Perfect Trust by M. R. Sellars © 2002 Book Three in the Rowan Gant Investigatio

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    Perfect Trust (Book Three in the Rowan Gant Investigations)  by M. R. Sellars  © 2002  Willow Tree Press  ISBN  0-9678221-9-X  369  Pages   paperback         $8.95 (U.S.)


    Book Three of the Rowan Gant Investigations picks up where Book Two (Never Burn a Witch) left off.  Actually, it picks up a bit before Book Two ends


    One of the things I like about Mr. Sellars’ writing style is that it is a first-person narrative.  You get to see and experience things from Rowan’s point of view.  Another thing that I really enjoy is that his characters are all too obviously human.  They are fully believable, short-tempered, loving, caring individuals.  If that sounds contradictory to you, it sounds real to me.  I may not live in St. Louis; I may not be in the software development field; I may not have a homicide detective as my best friend, but I can easily identify with, and relate to, his characters.  I may not be them, but I certainly know them.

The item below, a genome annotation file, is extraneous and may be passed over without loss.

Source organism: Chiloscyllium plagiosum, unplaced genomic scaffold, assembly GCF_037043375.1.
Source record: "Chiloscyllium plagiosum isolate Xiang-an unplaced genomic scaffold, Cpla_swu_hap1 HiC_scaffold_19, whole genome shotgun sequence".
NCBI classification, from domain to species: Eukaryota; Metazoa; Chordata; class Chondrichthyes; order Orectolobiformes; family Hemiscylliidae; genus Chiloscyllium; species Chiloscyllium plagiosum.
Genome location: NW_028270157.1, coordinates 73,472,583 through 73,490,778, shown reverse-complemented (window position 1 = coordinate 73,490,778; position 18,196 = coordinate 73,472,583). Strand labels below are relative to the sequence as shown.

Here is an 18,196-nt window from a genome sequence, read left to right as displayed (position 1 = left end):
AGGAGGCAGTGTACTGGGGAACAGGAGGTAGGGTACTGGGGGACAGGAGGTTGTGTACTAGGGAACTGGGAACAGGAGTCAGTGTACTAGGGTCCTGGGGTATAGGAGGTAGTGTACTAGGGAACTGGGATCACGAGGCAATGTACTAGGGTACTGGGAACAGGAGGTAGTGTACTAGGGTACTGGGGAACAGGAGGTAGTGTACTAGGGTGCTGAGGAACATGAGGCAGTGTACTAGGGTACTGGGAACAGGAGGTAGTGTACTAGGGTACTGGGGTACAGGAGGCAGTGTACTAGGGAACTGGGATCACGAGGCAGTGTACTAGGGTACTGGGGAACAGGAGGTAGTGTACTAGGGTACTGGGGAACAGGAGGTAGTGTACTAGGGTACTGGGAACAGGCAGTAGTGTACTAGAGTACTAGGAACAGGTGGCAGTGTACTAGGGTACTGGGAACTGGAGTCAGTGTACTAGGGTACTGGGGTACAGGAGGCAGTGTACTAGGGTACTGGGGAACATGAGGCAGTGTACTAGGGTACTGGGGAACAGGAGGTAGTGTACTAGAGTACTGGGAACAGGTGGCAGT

As is to be expected, each case Rowan finds himself drawn into reveals the inner workings of each of the main characters in greater depth.  This is maintained along with the ability of each story to stand on its own.  It is nice to have read the preceding books, but it isn’t absolutely necessary.


    This particular story finds Rowan questioning his own sanity for a number of reasons.  This is something which many Witches can identify with, I am sure.  We experience moments when we question the validity of our own experiences and wonder if, perchance, we are losing it.


    This case is a first for Rowan in several ways.  For one thing, his ability to control his spiritual operations (for lack of a better description) is severely compromised.  For another, his treatment by entities that have crossed over is unique in his experience.  And then, there is the fact that this is his third involvement in this sort of activity within the past twelve months.  Any one of those factors would be enough to keep one off-balance.  All three of them are just a bit too much, even for someone raised in the Craft.


    Rowan Gant is no super-human hero.  He is beset by all the emotions shared by the rest of the human race.  Although he subscribes to the Wiccan Rede, even that is not an absolute.  When his wife is endangered, he desires vengeance and is not above homicidal thoughts.


    It is enjoyable watching Rowan, Felicity, and all the other major characters in this series grow and develop.  Each book in the series has been a real pleasure to read.  I don’t anticipate that changing any time soon.


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